Compassion fatigue is caused by the stress of caring for people, or pets, who have been traumatized or are suffering and in need. It’s also known as STSD, or secondary-traumatic stress disorder, which is similar to PTSD (post-traumatic stress disorder).
I was saddened to learn that animal rescue workers have a suicide rate, on par with firefighters and police officers, at 5.3 per 1 million workers. This is one of the highest rates among American workers, according the Journal of Preventative Medicine.
Caring for creatures that are constantly in need, can take its toll. This is especially true for the many shelter volunteers who often have other jobs they must also manage. Workers may be inclined to focus on the one they couldn’t save, despite the dozens that were adopted into families during the month.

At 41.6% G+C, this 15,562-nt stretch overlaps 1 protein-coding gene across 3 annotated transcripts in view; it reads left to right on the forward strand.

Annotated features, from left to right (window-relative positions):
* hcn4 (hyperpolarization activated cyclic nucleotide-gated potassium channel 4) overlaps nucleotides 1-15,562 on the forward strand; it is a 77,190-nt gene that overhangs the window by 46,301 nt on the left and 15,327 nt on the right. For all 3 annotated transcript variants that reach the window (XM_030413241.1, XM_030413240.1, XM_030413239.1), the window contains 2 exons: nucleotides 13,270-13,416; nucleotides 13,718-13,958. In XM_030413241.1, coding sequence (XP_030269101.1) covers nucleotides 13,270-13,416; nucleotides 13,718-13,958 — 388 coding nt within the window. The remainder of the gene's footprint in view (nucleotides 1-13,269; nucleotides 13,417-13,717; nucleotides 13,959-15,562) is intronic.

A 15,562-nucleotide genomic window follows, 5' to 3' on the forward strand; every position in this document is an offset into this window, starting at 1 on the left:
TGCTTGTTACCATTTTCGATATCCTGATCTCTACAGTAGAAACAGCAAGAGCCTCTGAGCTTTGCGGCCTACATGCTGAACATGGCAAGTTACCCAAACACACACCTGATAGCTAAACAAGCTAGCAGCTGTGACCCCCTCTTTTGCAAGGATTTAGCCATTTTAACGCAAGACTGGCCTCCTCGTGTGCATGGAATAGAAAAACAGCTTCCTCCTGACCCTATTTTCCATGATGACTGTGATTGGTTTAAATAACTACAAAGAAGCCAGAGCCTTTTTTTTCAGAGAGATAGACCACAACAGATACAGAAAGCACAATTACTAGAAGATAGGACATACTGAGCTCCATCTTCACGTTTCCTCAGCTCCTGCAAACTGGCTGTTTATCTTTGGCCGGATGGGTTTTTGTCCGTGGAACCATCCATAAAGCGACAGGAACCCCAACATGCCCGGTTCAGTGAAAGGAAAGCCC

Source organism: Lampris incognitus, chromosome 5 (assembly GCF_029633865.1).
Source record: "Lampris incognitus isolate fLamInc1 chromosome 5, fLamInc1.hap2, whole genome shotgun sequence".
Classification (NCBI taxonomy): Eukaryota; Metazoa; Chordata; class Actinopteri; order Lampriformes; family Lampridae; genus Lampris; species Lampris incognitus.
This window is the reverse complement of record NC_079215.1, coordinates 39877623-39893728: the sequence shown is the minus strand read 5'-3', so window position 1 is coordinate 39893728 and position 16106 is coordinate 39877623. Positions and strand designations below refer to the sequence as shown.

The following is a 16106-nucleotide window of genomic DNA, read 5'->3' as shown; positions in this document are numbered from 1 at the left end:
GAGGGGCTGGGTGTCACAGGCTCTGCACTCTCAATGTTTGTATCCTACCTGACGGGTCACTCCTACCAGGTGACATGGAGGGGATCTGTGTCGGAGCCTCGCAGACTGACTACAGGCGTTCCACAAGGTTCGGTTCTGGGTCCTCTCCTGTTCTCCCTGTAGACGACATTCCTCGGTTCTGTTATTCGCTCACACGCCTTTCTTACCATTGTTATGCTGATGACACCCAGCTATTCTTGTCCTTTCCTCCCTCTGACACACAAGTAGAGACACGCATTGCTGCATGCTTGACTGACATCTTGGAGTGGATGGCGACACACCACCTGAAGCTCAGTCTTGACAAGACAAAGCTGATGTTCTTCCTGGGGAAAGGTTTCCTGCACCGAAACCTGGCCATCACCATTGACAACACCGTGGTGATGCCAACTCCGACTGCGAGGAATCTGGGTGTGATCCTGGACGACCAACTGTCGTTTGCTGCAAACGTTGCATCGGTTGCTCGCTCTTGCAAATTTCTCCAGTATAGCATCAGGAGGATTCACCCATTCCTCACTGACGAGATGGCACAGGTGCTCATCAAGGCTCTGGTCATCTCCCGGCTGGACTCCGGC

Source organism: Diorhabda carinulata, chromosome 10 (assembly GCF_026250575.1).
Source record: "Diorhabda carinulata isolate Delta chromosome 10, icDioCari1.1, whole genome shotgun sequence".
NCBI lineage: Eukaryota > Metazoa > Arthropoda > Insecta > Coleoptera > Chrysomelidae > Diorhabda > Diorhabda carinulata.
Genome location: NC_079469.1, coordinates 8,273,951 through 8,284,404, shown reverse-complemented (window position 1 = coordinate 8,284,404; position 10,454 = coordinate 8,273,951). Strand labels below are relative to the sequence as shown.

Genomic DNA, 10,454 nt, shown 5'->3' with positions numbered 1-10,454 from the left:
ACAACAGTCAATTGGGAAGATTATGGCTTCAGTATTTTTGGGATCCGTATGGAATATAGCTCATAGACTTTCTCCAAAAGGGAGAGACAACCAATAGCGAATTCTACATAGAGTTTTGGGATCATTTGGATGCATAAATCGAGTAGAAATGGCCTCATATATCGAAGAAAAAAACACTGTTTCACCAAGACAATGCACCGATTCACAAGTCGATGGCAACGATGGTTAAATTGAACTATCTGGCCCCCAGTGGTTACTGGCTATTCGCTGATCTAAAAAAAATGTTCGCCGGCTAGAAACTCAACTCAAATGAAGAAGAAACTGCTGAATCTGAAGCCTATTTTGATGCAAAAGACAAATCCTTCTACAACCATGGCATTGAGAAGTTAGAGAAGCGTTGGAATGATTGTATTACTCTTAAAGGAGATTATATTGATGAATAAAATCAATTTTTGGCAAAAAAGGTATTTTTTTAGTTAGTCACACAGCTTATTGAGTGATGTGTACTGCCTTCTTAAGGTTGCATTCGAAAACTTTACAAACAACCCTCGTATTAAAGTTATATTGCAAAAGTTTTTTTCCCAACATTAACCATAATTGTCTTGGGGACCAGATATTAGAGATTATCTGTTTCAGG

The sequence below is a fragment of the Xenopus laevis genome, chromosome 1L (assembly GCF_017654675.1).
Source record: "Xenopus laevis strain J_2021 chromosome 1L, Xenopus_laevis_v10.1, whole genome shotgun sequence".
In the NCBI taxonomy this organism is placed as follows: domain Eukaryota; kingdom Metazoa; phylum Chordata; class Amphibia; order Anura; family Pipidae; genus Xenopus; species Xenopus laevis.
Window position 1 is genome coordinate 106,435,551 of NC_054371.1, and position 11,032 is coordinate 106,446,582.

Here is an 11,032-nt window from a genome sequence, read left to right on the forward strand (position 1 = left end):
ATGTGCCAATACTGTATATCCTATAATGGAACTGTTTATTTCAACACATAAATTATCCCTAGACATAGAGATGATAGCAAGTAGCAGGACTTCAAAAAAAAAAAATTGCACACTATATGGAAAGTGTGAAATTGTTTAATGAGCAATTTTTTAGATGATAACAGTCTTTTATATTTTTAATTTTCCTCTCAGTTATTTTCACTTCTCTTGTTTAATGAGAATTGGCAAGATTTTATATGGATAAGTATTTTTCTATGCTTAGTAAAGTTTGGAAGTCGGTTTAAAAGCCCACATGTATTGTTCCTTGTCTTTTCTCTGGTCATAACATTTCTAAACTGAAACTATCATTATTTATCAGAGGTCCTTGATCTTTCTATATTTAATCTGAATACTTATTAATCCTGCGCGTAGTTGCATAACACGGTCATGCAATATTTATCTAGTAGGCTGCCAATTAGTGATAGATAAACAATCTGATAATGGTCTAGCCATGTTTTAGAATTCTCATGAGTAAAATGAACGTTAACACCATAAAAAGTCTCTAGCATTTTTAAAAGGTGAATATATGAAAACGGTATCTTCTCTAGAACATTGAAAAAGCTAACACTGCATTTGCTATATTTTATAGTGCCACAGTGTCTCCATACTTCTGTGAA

Most shelters do encourage their employees and volunteers to practice stress management and self-care. They remind their staff that saving even one life is important, and to accept that they may not be able to save them all. Maintaining such a high level of sympathy and empathy for the pets, while maintaining a healthy, positive attitude, can be a challenge. I think one of the best ways to meet this challenge is by experiencing gratitude.
PsychCentral lays out what compassion fatigue look like. The following list describes some common symptoms:
Depression or feelings of sadness
Insomnia or hypersomnia
Experiencing frequent flashbacks, intrusive thoughts, or nightmares
Fatigue or low energy
Anger or irritability
Isolation from others
Loss of interest in things that once brought you pleasure
Feelings of guilt
Lack of motivation
Feeling empty or hopeless
Work issues (e.g., chronic tardiness)
Body complaints (e.g., headaches)
Unhealthy coping skills (e.g., substance abuse)